The most jam-packed event at this year's International Monetary Fund-World Bank meeting in Singapore could end up being an indoor protest.
If all 487 civil rights activists registered for the annual meeting want to use the space marked off for protest, they will have to stand very, very close together.
The much talked-about protest area, Singapore's only concession to its ban on demonstrations in the city, measures about 8 by 8 metres (26 by 26 feet).
Red and green tape neatly section off the area at the back entrance of the cavernous convention center where the meetings' nearly 24,000 delegates will congregate.
At the official start of the meeting on Wednesday, the protest area was conspicuously empty, surrounded by officials and police.
Civil rights activists said they were shocked that the area was so small.
At the WTO meeting in Hong Kong there was no designated area. We could march in the streets, Lee Chen Chen of ActionAid International, an NGO that fights world poverty, told Reuters.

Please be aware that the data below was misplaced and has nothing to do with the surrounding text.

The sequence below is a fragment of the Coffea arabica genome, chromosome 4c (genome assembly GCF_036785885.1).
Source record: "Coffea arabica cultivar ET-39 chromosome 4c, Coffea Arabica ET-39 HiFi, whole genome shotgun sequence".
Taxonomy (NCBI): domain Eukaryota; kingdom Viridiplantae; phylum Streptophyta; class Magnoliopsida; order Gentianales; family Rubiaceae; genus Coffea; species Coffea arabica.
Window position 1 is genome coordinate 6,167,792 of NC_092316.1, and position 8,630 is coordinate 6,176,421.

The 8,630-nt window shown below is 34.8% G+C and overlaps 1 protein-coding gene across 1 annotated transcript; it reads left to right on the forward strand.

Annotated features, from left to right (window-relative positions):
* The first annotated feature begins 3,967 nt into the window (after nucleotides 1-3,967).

What is happening here is very bad PR for Singapore, said Lee, a Singaporean national who works in Cambodia.
To make their point, civil rights groups plan to use the square on Saturday to protest against not being allowed to protest, and will demonstrate quietly with gags over their mouths.
Police routinely deny applications for street demonstrations in Singapore. Public speeches are only allowed in designated places during election campaigning or, after registration, at an outdoor speakers' corner which was fashioned after the one in London's Hyde Park and situated next to a police post.
Orators at speakers' corner in Singapore rarely attract a crowd.
Nonetheless, opposition politician Chee Soon Juan plans to use the venue on Saturday. Police have rejected Chee's request for a permit to stage a protest march, which is scheduled to start at 11 a.m. and to make its way to Suntec City, according to the Web site of Chee's Singapore Democratic Party.